“We will be carefully monitoring the impact it [the Marine and Coastal Tourism plan] will have on the environment. I don’t have any examples at the moment in terms of what we will be rolling out in the next 6 to 9 months, but part of We Do Tourism is looking at places we never thought about as tourist attractions and including them,” he says.

Ntshona encourages conservationists to put forward their ideas on how “we can do tourism in a sustainable manner”.

Marine and Coastal Tourism plan will soon be tabled before Cabinet
Xasa says in the Tourism Budget Speech that the Marine and Coastal Tourism plan, which has been developed with other stakeholders, “will soon be tabled before Cabinet for approval and implementation”.

“It will form a greater part of our destination development efforts. South Africa plays a strategic role as 1 of 7 founding members of the Indian Ocean RIM Association (IORA) – this opens opportunities beyond our South African coastal marine and tourism and extends opportunities to one-third of the world’s coastline,” she says.

Speaking at the official opening of Indaba 2017 in Durban, President Jacob Zuma says “South Africa is also looking to increase the contribution of Marine and Coastal Tourism as part of growing the Oceans Economy to open up opportunities for new entrants.”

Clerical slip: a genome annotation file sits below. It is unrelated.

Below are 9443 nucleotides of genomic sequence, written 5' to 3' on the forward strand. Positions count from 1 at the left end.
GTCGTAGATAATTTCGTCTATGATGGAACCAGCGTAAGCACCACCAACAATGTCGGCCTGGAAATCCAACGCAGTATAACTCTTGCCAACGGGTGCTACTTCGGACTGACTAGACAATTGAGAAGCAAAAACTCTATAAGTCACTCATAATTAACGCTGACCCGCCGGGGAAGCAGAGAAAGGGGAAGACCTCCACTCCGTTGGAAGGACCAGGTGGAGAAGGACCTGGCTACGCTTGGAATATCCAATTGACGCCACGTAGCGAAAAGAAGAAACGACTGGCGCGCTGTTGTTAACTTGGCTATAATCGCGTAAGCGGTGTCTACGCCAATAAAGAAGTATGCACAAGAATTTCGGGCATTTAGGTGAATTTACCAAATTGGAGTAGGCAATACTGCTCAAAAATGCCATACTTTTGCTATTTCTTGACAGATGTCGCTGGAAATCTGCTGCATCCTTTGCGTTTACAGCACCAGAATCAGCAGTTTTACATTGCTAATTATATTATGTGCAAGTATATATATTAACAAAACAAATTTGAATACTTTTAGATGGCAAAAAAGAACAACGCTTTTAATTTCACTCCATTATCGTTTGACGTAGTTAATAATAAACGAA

“This is a long-term project for South African tourism. We are starting a journey towards building more sustainable and profitable businesses and opportunities, and of expanding the new entrants into medium and large size enterprises,” say Zuma.

Xasa adds that the aim is to drive government imperatives, including contribution to job creation and radical economic transformation.

She notes that the Department of Tourism plans on using its budget of R2.1 billion “to ensure that as tourism rises, the people of South Africa rise with it”.

“Marketing takes the largest component of this budget at 53% or R1.1 billion. The remaining R1 billion is largely distributed amongst tourism incentives, expand public works programme (including skills development), destination development and enterprise development,” Xasa says.